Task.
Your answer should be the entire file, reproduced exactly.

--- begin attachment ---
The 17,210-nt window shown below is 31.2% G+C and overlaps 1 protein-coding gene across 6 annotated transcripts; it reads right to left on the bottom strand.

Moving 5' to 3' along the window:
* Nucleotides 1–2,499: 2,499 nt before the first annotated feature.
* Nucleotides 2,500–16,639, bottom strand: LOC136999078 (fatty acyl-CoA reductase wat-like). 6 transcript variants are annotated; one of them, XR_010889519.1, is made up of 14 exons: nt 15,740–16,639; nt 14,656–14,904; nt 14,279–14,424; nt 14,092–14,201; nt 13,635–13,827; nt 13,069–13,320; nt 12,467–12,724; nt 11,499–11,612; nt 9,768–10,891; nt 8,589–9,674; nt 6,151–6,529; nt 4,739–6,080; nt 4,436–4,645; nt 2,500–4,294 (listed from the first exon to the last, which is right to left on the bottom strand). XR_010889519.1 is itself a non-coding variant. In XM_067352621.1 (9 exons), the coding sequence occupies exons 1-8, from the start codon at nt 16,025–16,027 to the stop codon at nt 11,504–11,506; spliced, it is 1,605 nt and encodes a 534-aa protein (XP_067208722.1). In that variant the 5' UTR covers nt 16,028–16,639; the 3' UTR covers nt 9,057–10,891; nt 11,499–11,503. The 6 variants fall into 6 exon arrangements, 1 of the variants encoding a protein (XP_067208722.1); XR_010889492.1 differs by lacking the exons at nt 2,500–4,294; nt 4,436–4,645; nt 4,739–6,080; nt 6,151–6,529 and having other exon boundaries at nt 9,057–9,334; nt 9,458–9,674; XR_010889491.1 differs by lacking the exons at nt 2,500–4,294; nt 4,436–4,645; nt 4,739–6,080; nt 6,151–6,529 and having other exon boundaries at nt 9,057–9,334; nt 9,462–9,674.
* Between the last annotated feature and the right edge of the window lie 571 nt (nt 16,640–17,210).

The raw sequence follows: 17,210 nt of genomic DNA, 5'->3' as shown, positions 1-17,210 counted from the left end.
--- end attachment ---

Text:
The 17,210-nt window shown below is 31.2% G+C and overlaps 1 protein-coding gene across 6 annotated transcripts; it reads right to left on the bottom strand.

Moving 5' to 3' along the window:
* Nucleotides 1–2,499: 2,499 nt before the first annotated feature.
* Nucleotides 2,500–16,639, bottom strand: LOC136999078 (fatty acyl-CoA reductase wat-like). 6 transcript variants are annotated; one of them, XR_010889519.1, is made up of 14 exons: nt 15,740–16,639; nt 14,656–14,904; nt 14,279–14,424; nt 14,092–14,201; nt 13,635–13,827; nt 13,069–13,320; nt 12,467–12,724; nt 11,499–11,612; nt 9,768–10,891; nt 8,589–9,674; nt 6,151–6,529; nt 4,739–6,080; nt 4,436–4,645; nt 2,500–4,294 (listed from the first exon to the last, which is right to left on the bottom strand). XR_010889519.1 is itself a non-coding variant. In XM_067352621.1 (9 exons), the coding sequence occupies exons 1-8, from the start codon at nt 16,025–16,027 to the stop codon at nt 11,504–11,506; spliced, it is 1,605 nt and encodes a 534-aa protein (XP_067208722.1). In that variant the 5' UTR covers nt 16,028–16,639; the 3' UTR covers nt 9,057–10,891; nt 11,499–11,503. The 6 variants fall into 6 exon arrangements, 1 of the variants encoding a protein (XP_067208722.1); XR_010889492.1 differs by lacking the exons at nt 2,500–4,294; nt 4,436–4,645; nt 4,739–6,080; nt 6,151–6,529 and having other exon boundaries at nt 9,057–9,334; nt 9,458–9,674; XR_010889491.1 differs by lacking the exons at nt 2,500–4,294; nt 4,436–4,645; nt 4,739–6,080; nt 6,151–6,529 and having other exon boundaries at nt 9,057–9,334; nt 9,462–9,674.
* Between the last annotated feature and the right edge of the window lie 571 nt (nt 16,640–17,210).

The raw sequence follows: 17,210 nt of genomic DNA, 5'->3' as shown, positions 1-17,210 counted from the left end.